In the later part of 2005 the ICRC in Tehran began its support of the identification process of human remains from the Iraq-Iran war. This support initially began with a series of assessments in the year 2006 and 2007. As a result of the assessments a capacity building initiative on forensic Human Identification was carried out for members of the recovery and identification process in 2008. In addition, support for DNA equipment was signed in January 2009 for both the Kawsar Human Genetic Research Center and the Iranian Legal Medicine Organization to ensure that the scientific identification of human remains from the war could be achieved in order to establish accurate identities and be returned to families of the missing martyrs’. As part of the objectives of resolving cases of missing soldiers from the Iraq-Iran war, the ICRC forensic services continues to date to support the technical capacities of forensic capacities where relevant and required according to its forensic humanitarian action mandate.
FORENSIC HUMAN IDENTIFICATION
The identification of human remains is important for both legal and humanitarian reasons.
Forensic identification of human remains generally involves three main stages of investigation:
• Background research
• Recovery of remains
• Laboratory analysis and reconciliation
When a missing person is believed to be dead, two complimentary lines of thought must be pursued:
• tracing the whereabouts of that persons once he or she has been reported missing by his or her family or other reliable sources
• Forensic identification of human remains
FORENSIC HUMAN IDENTIFICATION CAPACITY BUILDING EXERCISE AT THE COMMITTEE OF MISSING PERSONS LAB IN CYPRUS
An Iranian scientist from the Noor Identification lab from Tehran, Iran working on a case at the Committee of Missing person’s lab in Nicosia, Cyprus:
Iranian Scientists working on the identification of human remains from the Iran Iraq war share experiences with scientists working on identification of human remains from the civil war in Cyprus:
PROVIDING TRAINING OPPORTUNITIES TO LOCAL AND REGIONAL FORENSIC PHYSICIANS IN FORENSIC HUMAN IDENTIFICATION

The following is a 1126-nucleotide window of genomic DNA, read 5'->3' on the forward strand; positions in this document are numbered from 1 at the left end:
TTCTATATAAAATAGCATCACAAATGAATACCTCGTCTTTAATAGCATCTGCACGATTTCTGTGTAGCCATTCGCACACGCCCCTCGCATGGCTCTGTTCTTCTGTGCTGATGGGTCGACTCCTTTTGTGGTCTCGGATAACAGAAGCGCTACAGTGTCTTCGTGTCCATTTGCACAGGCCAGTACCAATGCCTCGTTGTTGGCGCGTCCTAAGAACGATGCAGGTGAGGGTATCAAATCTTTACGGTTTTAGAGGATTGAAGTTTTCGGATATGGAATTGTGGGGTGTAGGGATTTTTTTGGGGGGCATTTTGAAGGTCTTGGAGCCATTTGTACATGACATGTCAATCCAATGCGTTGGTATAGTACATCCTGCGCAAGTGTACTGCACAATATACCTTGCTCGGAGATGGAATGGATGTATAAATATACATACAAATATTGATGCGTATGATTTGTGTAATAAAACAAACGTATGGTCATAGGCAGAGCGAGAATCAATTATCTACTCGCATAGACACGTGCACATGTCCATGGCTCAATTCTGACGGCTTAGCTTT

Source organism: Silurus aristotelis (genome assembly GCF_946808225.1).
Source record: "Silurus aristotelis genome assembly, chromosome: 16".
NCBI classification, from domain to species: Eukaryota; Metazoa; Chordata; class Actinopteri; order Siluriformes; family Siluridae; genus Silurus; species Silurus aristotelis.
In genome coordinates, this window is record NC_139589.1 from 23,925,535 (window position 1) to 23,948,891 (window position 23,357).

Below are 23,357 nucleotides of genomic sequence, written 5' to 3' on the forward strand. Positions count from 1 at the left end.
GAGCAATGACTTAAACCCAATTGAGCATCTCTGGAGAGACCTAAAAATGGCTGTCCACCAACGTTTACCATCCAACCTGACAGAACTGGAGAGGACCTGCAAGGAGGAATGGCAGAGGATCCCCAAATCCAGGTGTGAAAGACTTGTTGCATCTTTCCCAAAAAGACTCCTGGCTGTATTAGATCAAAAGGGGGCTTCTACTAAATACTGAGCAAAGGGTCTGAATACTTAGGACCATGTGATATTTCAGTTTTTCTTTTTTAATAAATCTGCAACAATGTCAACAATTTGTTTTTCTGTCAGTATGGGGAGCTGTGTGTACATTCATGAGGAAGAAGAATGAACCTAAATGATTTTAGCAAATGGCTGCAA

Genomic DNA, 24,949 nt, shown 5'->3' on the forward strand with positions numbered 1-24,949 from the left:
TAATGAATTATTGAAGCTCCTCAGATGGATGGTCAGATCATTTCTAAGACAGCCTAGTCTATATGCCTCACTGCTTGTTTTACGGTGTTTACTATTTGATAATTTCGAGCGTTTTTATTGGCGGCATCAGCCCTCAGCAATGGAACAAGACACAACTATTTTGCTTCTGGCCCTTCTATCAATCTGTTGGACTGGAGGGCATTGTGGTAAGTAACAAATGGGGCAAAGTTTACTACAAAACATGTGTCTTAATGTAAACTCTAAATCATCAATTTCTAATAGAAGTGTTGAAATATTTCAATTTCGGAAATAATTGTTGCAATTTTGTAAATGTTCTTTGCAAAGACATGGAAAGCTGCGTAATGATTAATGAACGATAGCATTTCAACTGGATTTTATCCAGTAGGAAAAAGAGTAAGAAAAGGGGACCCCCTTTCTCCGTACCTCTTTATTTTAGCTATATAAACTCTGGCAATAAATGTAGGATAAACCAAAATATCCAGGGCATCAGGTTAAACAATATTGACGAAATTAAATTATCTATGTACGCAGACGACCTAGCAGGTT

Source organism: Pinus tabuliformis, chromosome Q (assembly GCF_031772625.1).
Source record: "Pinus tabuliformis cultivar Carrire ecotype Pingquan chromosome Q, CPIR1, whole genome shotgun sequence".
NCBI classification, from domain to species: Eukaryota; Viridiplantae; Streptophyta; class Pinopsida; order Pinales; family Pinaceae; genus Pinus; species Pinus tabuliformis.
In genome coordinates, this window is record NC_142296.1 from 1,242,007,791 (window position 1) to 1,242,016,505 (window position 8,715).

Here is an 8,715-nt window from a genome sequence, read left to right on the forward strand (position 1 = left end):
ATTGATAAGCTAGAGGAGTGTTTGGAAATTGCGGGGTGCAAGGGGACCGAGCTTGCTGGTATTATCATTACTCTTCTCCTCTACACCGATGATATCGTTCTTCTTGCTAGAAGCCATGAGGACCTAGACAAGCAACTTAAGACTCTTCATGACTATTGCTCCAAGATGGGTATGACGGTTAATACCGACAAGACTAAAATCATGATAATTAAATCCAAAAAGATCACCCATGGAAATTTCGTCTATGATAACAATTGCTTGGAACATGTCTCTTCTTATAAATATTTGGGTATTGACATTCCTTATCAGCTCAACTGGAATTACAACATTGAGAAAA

The then Head of ICRC’s mission Oliver Martin in Iran reads a speech at the opening ceremony at the 3rd Regional Course on Forensic Anthropology and Human Identification in Isfahan Iran December 2015 where doctors from Afghanistan, Lebanon and Syria participated:
ICRC Forensic consultant, ICRC Forensic advisory board member and identification coordinator of the Argentine Forensic Anthropology Team explains to Iranian forensic physicians how to deal with comingled human remains:
ENHANCING THE NETWORK LINKAGE OF LOCAL AND INTERNATIONAL EXPERTS FOR WORK IN FORENSIC HUMAN IDENTIFICATION
MANAGEMENT OF THE DEAD IN EMERGENCIES
The management of the dead is recognized as one of the three pillars of humanitarian response in disasters, together with the care of survivors and restoring basic services. In addition, in International Humanitarian Law the right of families to know the fate and whereabouts of their loved ones simultaneously with the respect and proper management of the dead. Therefore, in response to needs identified by the International Committee of the Red Cross (ICRC) worldwide, the ICRC has developed capacity building exercises in the Management of the Dead in Emergencies. It seeks to introduce participants to a standard and shows practical methods of managing the dead in an emergency situations. This course brings together emergency responders in a multidisciplinary training environment designed for various emergency management from relevant institutions, agencies and organizations who have a responsibility in the management of the mass fatality situations in Iran.
TRAINING EMERGENCY RESPONDERS ON THE MANAGEMENT OF THE DEAD IN EMERGENCIES
An emergency responder at the 1st National course on the management of the dead in emergencies in Tehran 5 – 7 October 2015 filling out the proper documentation to ensure relevant information is obtained from the deceased victim to facilitate their traceability and contribute to their identification:
Organizers and participants who completed the 1st National course on the management of the dead in emergencies in Tehran 5 – 7 October 2015 pose for a group photograph:
DEVELOPING GUIDELINES FOR THE PROPER MANAGEMENT OF HUMAN REMAINS
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